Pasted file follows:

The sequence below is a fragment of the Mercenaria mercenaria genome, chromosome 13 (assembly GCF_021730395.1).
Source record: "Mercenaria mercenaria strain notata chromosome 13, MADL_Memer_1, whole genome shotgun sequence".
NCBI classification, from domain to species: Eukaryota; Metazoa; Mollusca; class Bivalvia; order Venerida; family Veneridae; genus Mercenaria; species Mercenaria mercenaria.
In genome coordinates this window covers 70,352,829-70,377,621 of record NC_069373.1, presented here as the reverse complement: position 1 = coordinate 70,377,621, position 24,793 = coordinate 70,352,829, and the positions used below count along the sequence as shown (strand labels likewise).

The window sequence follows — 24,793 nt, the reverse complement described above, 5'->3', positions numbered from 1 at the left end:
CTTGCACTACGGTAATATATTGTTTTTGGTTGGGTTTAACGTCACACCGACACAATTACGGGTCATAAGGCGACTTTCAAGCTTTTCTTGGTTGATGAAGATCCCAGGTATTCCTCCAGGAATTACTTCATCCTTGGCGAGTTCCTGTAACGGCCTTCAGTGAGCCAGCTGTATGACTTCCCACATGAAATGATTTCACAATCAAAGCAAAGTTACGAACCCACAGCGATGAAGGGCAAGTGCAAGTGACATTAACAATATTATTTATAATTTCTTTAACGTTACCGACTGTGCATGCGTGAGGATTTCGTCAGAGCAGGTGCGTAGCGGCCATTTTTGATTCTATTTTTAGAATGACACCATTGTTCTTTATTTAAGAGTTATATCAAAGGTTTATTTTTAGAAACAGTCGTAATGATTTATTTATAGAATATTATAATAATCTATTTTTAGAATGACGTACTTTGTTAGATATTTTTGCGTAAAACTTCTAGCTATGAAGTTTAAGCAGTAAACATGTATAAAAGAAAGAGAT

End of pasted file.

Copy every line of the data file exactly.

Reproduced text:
The sequence below is a fragment of the Mercenaria mercenaria genome, chromosome 13 (assembly GCF_021730395.1).
Source record: "Mercenaria mercenaria strain notata chromosome 13, MADL_Memer_1, whole genome shotgun sequence".
NCBI classification, from domain to species: Eukaryota; Metazoa; Mollusca; class Bivalvia; order Venerida; family Veneridae; genus Mercenaria; species Mercenaria mercenaria.
In genome coordinates this window covers 70,352,829-70,377,621 of record NC_069373.1, presented here as the reverse complement: position 1 = coordinate 70,377,621, position 24,793 = coordinate 70,352,829, and the positions used below count along the sequence as shown (strand labels likewise).

The window sequence follows — 24,793 nt, the reverse complement described above, 5'->3', positions numbered from 1 at the left end:
CTTGCACTACGGTAATATATTGTTTTTGGTTGGGTTTAACGTCACACCGACACAATTACGGGTCATAAGGCGACTTTCAAGCTTTTCTTGGTTGATGAAGATCCCAGGTATTCCTCCAGGAATTACTTCATCCTTGGCGAGTTCCTGTAACGGCCTTCAGTGAGCCAGCTGTATGACTTCCCACATGAAATGATTTCACAATCAAAGCAAAGTTACGAACCCACAGCGATGAAGGGCAAGTGCAAGTGACATTAACAATATTATTTATAATTTCTTTAACGTTACCGACTGTGCATGCGTGAGGATTTCGTCAGAGCAGGTGCGTAGCGGCCATTTTTGATTCTATTTTTAGAATGACACCATTGTTCTTTATTTAAGAGTTATATCAAAGGTTTATTTTTAGAAACAGTCGTAATGATTTATTTATAGAATATTATAATAATCTATTTTTAGAATGACGTACTTTGTTAGATATTTTTGCGTAAAACTTCTAGCTATGAAGTTTAAGCAGTAAACATGTATAAAAGAAAGAGAT